Sunday, May 21, 2006
After arriving in Tokyo, John, Daisuke, Kazuko, and I went directly to the main thing we’d come to see: the annual Sanja festival. Sanjen means “three gods,” The festival is a Shinto celebration of three deities that seem to be the particular favorites of the residents of the Asakusa neighborhood, This area is the closest Tokyo, mostly a sprawling modern city, has to a gothic quarter. It too is full of the post-WWII tile and glass boxes you find everywhere, but somehow the area survived both the war as well as the great earthquake of 1923 better than the rest of the city. It wasn’t all built from scratch in the 1950s, and there are lots of traditional wooden buildings and a few grand temples that still exist.
The festival itself was a surreal affair. It was easily the most flamboyant and fun religious festival I’ve ever attended. The Sanja Masuri neighborhood residents parade around dozens of gilded portable shrines. Each one weighs about a ton. It’s carried by men and women dressed in period costume, this period being the Edo period, from the early 1600s to the mid-1800s. For women that means a robe and leggings, and children wear cute smock-like garments and headbands. (“Everyone looks like a sushi chef today,” said Daisuke.) Grown men, however, wear a short robe and not much else—just a sumo wrestler-style undergarment. It takes some getting used to to see these guys, who on any other day wouldn’t dream of wearing shorts in public, not even wearing pants.
Groups of people dressed like this carry around the shrines, parading them through the neighborhood, They are quite boisterous when they do this, chanting in an exaggerated manner and keeping the shrine moving not just forward, but in a rolling up-and-down motion, too, like it’s a groom at a Jewish wedding. I later found out that back in the day, Asakusa used to be Tokyo’s theater district, so the showmanship makes sense.
After the parade, Daisuke and Kazuko headed home, and John and I grabbed our luggage out of the locker we’d stored it in and went to our hotel. Called the Homeikan, it’s about 100 years old, and started life as a boarding house for nearby Tokyo University. It’s a traditional Ryokan style building, with heavy wood, tatami floors, futon mattresses, and a bathroom down the hall.
It was here that I got my first real taste of the intensive Japanese slipper experience: When you check into the hotel, you leave your shoes on a shelf in the lobby and put on one of dozens of pairs of waiting slippers. You wear these to the door of your room, but not a step farther. When you enter the room, you leave your hallway slippers outside and pad around your room in your socks.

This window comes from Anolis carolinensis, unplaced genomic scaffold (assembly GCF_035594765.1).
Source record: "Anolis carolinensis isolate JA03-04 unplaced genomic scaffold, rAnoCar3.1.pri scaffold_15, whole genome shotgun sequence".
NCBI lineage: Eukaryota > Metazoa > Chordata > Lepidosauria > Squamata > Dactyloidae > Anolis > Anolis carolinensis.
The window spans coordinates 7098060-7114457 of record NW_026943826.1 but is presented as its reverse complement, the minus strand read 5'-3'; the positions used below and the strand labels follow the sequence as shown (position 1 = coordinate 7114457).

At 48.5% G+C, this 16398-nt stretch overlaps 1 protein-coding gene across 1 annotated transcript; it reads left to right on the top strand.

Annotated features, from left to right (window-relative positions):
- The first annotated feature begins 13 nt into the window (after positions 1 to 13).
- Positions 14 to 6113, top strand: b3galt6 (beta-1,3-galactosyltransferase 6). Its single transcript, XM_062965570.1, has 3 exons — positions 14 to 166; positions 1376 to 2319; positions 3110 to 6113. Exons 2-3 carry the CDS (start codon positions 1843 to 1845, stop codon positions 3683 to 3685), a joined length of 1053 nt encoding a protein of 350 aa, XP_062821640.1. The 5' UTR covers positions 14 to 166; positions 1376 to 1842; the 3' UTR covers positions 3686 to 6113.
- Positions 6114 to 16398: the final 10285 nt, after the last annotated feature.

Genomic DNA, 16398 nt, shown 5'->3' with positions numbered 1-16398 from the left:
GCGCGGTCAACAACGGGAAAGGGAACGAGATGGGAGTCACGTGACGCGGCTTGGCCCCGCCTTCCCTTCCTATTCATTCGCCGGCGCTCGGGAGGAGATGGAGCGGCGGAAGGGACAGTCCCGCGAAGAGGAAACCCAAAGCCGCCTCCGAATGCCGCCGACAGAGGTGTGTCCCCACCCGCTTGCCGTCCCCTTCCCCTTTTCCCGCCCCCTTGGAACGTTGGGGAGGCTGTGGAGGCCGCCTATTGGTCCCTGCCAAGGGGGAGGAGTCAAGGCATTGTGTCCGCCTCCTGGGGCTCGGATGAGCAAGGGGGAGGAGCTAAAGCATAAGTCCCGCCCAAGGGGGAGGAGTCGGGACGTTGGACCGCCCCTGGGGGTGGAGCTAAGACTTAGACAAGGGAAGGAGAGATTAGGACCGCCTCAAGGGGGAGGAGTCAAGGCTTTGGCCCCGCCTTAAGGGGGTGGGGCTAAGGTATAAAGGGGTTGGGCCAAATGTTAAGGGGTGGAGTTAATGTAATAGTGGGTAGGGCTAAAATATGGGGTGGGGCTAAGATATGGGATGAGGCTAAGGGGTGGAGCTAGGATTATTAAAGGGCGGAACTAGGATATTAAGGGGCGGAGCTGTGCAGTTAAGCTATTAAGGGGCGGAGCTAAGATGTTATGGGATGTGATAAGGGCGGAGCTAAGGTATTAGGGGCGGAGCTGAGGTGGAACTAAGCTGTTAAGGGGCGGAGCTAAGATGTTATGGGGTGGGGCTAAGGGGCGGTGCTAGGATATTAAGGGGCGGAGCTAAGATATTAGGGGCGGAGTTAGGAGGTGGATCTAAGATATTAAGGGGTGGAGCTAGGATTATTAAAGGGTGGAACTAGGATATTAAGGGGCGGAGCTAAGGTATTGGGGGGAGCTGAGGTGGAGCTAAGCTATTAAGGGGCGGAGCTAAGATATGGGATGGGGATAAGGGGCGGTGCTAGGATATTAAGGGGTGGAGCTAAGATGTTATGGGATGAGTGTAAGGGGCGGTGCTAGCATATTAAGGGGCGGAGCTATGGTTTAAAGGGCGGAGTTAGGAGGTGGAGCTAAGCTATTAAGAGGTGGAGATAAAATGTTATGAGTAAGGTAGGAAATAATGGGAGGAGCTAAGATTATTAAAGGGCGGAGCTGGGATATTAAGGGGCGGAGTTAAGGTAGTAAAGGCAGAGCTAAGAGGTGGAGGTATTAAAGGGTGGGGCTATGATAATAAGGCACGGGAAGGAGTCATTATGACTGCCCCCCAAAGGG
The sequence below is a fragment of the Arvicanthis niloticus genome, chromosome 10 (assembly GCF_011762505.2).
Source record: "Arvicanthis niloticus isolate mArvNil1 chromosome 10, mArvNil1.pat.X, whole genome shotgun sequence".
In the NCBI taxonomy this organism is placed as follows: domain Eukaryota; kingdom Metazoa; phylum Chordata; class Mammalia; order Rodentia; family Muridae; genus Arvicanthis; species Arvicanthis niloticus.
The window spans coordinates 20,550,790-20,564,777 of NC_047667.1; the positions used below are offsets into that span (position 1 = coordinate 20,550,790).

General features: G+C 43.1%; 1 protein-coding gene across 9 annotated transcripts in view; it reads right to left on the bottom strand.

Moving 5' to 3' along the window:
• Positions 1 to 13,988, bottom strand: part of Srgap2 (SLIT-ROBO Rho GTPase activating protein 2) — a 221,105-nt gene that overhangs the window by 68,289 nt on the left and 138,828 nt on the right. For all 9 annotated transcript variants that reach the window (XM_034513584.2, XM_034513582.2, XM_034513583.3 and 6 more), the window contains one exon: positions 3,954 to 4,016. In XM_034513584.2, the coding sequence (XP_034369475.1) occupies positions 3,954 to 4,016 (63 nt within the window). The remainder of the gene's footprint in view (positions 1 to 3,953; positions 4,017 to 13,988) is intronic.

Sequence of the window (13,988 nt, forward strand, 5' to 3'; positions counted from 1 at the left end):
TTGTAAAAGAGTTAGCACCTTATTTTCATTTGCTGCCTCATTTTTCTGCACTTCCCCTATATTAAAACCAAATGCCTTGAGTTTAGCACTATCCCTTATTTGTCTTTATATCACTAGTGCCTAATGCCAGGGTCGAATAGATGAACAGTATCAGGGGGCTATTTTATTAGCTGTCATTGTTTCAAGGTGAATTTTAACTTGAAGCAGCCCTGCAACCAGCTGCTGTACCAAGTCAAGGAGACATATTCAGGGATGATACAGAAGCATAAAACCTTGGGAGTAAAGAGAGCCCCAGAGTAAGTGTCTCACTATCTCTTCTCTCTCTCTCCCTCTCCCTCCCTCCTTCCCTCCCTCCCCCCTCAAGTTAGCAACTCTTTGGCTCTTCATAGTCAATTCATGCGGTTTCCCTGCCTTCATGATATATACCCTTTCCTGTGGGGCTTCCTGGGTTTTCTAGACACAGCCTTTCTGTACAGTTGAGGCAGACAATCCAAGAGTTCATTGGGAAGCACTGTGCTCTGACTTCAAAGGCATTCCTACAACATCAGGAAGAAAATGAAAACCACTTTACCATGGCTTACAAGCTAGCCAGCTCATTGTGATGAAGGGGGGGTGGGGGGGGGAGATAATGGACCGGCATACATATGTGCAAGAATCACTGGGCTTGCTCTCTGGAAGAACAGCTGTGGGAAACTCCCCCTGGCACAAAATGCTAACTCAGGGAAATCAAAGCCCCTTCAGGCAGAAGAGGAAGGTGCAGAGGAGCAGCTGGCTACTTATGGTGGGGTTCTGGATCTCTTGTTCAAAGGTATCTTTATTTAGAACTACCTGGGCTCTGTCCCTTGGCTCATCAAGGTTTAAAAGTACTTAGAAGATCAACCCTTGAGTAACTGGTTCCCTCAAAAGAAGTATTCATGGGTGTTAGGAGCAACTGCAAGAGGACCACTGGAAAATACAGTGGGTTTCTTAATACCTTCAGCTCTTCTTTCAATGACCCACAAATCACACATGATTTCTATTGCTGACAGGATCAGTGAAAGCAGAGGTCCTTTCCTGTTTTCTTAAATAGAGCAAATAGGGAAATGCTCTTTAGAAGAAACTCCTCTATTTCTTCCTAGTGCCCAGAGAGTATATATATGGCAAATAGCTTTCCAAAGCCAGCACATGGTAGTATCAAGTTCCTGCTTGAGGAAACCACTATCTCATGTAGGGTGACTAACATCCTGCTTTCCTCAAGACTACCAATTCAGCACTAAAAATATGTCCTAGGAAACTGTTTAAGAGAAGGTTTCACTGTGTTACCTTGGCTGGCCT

If you should want to use the bathroom, you put your hallway slippers back on and walk to the lav. But there you have to abandon your hallway slippers and step into a pair of bathroom slippers, waiting for you just inside the bathroom door. When you’re done, and this is crucial, you step out of the bathroom slippers and back into hallway slippers, At your room of course, you have to remember to take your slippers off before you enter. I’m glad the hotel is sparsely booked today, because I’m having a lot of trouble with this. I understand the system; it’s just that the slippers are so comfortable and natural that I’m having a hard time being mindful of my feet—I completely forget what I’m wearing the second they’re on. Which in a way is good because I don’t love the idea of wearing communal shoes, even with socks.
After dinner, I went by myself to the Shinjuku district. This is the neighborhood where the movie Lost in Translation took place, and it’s the neighborhood that looks most like I expected. When I got to Tokyo, I was surprised to see that most of it is low and drab. I expected it to be a 21st century maze of neon-lit skyscrapers, but in fact, that’s really only to be found in Shijuku, which is half Tokyo’s business center, and half an entertainment capital. It was a lot like I expected, with Times Square-like neon and thick crowds flowing in and out of video arcades and pachinko parlors. It was interesting, but the sight of so many people having so much fun when I was all alone and barely understood what was going on was a little alienating and put me in a little bit of a funk, so I went home pretty quickly and made a long trans-pacific phone call. Pipi couldn’t be showing up at a better time.